Today, while I was drinking my umpteenth soda of the day, I felt like a chewing gum. With the shewing gum box in one hand and a can in the other, I had the epiphany: tiny box + aluminum = pinhole camera!
To make this revelation turn into a pinhole camera I used the afore-mentioned chewing gum box and can, black insulating tape, normal tape, a pencil, a marker, a pin, scissors and two rolls of 35mm film [an empty one and a "fresh" one].
First, I decided where my film would pass through the box. I marked two parallel lines on the front [representing very approximately the film]...
...And one per side, as tall as the film cartridge.
Back to the front, I marked [again, with my distinctive scientific precision] the centre of the "film path".
I cut a small rectangular window there...
...And taped a little piece of tin foil [cut out from the soda can] that I had pierced right in its centre with the tip of a pin.
I then cut along the two lateral lines to make the slits through which film would get through the "camera". I used a pen to crack the slits a little more in order to make it easier to insert the cartridge's edge.
I mentioned you need two rolls of film. Actually, you only need one, the other one can be an empty cartridge, as the one I used.
It is so wrecked because lately I've started developing film at home but have yet to master how to pull film out of the cartridge. Anyway, it doesn't really matter if your empty cartridge looks as bad as mine as long as you can still turn the spool, as you will have to tape about every inch of it soon.
Now it was time to put the film in my soon-to-be pinhole camera. Here I was faced with two options:
1. Shooting the film the good old way and get normal pictures
2. Shooting the film the other way and get redscale pictures.
As it's been a while since the last time I shot some redscale film, I decided to go for the redscale.
I inserted the film slotting the cartridge in into the chewing gum box and made the film go all the way through the other slit.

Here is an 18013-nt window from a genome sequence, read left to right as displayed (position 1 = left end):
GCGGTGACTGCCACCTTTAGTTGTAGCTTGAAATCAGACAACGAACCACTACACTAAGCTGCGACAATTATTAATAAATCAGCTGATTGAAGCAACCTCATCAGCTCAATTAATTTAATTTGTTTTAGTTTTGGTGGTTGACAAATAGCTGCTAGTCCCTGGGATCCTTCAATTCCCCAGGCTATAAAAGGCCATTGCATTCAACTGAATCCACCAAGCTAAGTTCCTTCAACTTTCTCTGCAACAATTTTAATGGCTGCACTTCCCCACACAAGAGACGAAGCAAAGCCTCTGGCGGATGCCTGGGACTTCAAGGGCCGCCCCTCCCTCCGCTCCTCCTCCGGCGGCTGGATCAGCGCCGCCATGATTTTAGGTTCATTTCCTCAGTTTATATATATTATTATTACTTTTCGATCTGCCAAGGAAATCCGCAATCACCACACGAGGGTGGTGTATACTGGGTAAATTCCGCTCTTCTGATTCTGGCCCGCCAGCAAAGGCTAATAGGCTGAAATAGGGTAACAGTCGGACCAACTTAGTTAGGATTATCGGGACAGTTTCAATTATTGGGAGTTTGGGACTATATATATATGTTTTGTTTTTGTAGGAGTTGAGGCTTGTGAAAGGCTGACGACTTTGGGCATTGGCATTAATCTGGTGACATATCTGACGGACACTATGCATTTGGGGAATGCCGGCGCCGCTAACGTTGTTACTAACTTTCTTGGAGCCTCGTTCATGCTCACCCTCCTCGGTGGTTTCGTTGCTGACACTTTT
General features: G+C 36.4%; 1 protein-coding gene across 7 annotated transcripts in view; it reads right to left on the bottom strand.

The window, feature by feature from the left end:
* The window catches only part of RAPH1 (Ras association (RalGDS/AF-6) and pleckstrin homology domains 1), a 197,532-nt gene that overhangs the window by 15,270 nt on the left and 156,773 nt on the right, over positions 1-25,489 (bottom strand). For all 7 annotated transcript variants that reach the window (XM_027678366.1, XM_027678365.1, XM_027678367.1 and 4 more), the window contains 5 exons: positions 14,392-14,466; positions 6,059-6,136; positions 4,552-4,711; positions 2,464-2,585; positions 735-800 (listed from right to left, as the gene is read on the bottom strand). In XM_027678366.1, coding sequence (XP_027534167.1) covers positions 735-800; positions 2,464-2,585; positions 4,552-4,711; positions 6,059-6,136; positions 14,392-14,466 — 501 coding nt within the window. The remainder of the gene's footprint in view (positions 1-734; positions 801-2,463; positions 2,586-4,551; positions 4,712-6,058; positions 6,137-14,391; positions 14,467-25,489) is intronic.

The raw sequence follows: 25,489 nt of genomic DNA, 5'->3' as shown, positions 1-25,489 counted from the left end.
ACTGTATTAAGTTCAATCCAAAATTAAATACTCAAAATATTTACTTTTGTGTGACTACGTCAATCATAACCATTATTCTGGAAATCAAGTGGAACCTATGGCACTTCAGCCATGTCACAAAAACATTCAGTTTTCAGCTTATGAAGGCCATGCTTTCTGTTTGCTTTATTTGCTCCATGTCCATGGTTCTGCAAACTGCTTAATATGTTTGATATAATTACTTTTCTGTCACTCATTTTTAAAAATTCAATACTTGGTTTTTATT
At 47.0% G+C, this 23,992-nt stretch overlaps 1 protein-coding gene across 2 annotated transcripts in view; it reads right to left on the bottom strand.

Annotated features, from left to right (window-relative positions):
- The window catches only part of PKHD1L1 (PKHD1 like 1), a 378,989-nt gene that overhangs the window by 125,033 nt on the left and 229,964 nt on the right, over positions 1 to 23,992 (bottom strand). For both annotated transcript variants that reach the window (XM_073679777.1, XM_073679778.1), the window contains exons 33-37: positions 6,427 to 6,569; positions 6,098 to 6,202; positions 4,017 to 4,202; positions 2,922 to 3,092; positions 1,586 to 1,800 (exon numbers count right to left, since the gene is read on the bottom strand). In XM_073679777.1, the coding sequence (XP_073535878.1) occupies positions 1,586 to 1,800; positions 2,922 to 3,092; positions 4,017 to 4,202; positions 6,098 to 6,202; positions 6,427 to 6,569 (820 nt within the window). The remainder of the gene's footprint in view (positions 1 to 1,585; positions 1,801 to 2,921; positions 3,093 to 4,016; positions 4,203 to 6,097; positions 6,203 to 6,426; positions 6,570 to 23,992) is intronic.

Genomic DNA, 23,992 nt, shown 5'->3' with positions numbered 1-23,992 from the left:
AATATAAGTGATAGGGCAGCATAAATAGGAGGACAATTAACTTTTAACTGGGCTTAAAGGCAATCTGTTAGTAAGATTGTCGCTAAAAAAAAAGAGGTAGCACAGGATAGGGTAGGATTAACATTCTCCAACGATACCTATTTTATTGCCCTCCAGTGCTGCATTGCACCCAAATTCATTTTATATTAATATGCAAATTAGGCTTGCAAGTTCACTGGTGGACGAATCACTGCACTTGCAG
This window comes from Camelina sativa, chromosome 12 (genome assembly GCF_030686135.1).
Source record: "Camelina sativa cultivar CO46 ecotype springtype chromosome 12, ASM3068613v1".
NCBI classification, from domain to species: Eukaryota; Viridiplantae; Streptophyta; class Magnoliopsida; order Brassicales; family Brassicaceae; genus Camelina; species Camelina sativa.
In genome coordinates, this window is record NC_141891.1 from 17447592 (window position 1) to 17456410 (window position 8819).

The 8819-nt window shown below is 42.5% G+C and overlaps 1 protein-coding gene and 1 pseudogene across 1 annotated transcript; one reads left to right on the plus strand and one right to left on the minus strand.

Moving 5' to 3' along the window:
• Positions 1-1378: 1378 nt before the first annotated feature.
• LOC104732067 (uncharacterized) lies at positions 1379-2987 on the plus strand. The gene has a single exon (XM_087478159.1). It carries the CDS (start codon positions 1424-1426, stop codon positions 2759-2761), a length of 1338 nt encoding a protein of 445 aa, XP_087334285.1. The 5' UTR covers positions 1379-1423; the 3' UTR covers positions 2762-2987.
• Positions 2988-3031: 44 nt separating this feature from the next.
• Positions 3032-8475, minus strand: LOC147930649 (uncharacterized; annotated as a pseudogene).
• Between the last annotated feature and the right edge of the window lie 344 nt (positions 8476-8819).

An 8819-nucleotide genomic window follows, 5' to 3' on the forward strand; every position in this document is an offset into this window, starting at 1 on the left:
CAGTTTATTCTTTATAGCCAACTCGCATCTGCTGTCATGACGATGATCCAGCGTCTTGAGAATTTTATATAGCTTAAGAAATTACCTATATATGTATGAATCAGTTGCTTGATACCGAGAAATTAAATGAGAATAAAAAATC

I used black tape to hold everything still and to prevent light from leaking in.
I then taped the fresh film to the last bit still coming out from the old cartridge's spool.
I wound a bit to make sure the film inside was well stretched.
Next I covered the old cartridge and most of the box as well, except for the top of the cartridges [so that I could still advance/rewind the film] and the pinhole.
I made my shutter folding on itself a piece of tape as long as the chewing gum box, leaving a sticky part on top.
I glued the sticky part to the top of my camera, adding another piece of tape [the red one] on the bottom to keep the shutter closed. To open it and take a picture, all I have to do is lifting the long black tape.
I added some more red tape on the top to keep the shutter closed better... and some more on the sides just because.
To advance the film, I put a paper clip in the top of the old roll's cartridge, making two full turns to advance to the next frame. I've read somewhere that one turn and a half is enough, but I personally prefer to make two whole turns.
Also, I keep by my side this helpful exposure guide which comes with the Diana Multi Pinhole Operator to help me determine exposure times:
I will share my results (or whine about my epic failure) as soon as I get the roll developed.
With World Pinhole Photography Day just a few days ahead, fancy building a pinhole camera yourself?
Here's another tutorial to make a 35mm pinhole camera out of an empty film box, while here's a tutorial to build a DIY Instant Pinhole Camera and finally one more tutorial to make a 110 pinhole camera.
Have fun and feel free to share your own pinhole projects!